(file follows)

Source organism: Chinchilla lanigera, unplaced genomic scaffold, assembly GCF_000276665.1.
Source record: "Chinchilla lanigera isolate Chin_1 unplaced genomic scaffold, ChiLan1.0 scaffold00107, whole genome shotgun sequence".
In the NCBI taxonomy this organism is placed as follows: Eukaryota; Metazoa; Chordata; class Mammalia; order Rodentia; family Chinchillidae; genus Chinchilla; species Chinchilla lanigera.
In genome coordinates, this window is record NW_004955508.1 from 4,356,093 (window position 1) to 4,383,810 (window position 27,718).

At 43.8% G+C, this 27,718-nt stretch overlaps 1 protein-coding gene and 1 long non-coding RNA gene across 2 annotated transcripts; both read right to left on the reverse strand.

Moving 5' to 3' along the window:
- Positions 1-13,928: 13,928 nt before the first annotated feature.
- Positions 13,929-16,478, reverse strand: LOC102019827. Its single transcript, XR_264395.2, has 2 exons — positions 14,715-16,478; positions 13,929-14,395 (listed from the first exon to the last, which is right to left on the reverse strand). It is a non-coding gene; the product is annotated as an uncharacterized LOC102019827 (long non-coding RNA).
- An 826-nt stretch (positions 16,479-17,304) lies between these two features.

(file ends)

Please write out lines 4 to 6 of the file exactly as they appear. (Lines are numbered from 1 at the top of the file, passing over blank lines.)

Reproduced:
In genome coordinates, this window is record NW_004955508.1 from 4,356,093 (window position 1) to 4,383,810 (window position 27,718).

At 43.8% G+C, this 27,718-nt stretch overlaps 1 protein-coding gene and 1 long non-coding RNA gene across 2 annotated transcripts; both read right to left on the reverse strand.

Moving 5' to 3' along the window: